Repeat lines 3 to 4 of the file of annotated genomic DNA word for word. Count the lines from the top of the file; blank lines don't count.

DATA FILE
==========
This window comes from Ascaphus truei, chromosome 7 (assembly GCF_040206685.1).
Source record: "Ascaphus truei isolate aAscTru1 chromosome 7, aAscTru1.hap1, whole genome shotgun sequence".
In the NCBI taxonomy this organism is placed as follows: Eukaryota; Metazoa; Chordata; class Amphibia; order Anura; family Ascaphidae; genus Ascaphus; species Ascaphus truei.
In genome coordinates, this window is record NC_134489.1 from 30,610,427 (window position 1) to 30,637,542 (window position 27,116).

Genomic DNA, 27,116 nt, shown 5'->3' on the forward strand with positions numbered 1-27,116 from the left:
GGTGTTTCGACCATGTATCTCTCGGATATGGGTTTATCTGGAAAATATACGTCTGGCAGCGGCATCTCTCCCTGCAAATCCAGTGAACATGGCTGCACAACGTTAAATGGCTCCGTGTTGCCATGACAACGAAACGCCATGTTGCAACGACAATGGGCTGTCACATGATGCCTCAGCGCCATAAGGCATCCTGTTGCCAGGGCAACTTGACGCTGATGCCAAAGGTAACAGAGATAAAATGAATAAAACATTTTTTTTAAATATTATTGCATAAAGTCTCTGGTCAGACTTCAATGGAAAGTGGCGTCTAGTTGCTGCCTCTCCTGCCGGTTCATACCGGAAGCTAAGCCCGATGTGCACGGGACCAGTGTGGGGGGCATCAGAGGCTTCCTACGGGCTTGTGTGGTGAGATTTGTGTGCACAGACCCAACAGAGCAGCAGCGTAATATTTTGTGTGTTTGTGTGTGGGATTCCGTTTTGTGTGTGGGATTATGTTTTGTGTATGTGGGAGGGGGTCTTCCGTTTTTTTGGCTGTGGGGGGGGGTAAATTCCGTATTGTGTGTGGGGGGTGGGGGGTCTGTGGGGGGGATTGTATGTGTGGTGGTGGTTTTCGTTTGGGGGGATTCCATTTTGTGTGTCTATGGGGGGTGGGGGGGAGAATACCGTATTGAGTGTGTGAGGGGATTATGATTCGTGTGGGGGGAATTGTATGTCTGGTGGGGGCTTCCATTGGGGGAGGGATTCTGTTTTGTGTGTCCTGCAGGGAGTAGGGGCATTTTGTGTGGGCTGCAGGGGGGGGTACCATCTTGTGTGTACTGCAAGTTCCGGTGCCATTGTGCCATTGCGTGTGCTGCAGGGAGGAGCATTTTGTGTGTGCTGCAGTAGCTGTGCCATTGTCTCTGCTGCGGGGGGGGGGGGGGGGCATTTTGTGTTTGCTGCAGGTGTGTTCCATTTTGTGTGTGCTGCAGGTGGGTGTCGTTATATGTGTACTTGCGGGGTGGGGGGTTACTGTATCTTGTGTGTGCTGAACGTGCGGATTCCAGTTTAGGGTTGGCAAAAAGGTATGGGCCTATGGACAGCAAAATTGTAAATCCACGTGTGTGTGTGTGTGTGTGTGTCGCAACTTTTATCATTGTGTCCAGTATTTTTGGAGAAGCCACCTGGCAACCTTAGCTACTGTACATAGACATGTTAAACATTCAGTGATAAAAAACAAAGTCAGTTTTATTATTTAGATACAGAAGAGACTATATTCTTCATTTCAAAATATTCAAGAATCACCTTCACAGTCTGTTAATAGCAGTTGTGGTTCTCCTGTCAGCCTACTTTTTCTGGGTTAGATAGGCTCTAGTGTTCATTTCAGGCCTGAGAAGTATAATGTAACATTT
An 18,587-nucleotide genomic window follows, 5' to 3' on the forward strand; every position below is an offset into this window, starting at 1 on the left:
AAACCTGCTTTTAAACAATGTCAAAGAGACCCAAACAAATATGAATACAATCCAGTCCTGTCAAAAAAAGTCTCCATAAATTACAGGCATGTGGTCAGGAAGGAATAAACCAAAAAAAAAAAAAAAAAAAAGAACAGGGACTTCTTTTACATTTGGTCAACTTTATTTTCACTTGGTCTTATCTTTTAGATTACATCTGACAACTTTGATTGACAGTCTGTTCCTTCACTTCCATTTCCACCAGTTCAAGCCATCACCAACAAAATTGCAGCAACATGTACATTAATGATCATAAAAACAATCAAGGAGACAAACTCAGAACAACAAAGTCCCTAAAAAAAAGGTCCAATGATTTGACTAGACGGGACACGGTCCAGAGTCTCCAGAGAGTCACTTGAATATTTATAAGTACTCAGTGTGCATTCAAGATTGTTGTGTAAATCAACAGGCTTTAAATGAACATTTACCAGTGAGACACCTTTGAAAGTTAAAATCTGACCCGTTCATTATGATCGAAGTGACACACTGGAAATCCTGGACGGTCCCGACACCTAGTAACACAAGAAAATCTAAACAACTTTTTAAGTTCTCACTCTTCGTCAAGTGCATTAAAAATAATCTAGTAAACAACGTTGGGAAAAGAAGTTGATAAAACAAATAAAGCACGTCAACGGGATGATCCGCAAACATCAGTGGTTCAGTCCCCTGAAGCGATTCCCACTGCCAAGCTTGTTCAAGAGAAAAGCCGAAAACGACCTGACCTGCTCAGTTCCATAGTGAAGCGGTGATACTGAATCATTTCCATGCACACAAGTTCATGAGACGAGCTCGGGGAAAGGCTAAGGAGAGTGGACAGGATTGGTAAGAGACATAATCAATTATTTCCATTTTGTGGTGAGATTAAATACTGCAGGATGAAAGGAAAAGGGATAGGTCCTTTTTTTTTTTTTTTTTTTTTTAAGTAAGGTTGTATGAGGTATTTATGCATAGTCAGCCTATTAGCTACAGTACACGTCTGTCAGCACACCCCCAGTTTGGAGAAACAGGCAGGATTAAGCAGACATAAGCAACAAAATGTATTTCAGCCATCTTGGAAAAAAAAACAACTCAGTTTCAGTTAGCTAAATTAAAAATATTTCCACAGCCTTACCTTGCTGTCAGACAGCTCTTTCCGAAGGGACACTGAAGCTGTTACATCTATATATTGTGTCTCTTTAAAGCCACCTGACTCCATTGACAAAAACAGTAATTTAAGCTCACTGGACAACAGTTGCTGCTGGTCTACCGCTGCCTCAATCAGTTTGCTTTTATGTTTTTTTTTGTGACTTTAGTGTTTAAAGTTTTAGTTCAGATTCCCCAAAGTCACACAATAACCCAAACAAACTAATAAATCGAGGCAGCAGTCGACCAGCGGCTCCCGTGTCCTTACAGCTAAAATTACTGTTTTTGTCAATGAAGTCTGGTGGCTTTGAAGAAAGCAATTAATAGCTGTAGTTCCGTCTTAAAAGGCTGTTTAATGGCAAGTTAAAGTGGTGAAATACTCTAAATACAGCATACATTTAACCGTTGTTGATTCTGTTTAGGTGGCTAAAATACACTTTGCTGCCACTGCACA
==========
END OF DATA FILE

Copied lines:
In the NCBI taxonomy this organism is placed as follows: Eukaryota; Metazoa; Chordata; class Amphibia; order Anura; family Ascaphidae; genus Ascaphus; species Ascaphus truei.
In genome coordinates, this window is record NC_134489.1 from 30,610,427 (window position 1) to 30,637,542 (window position 27,116).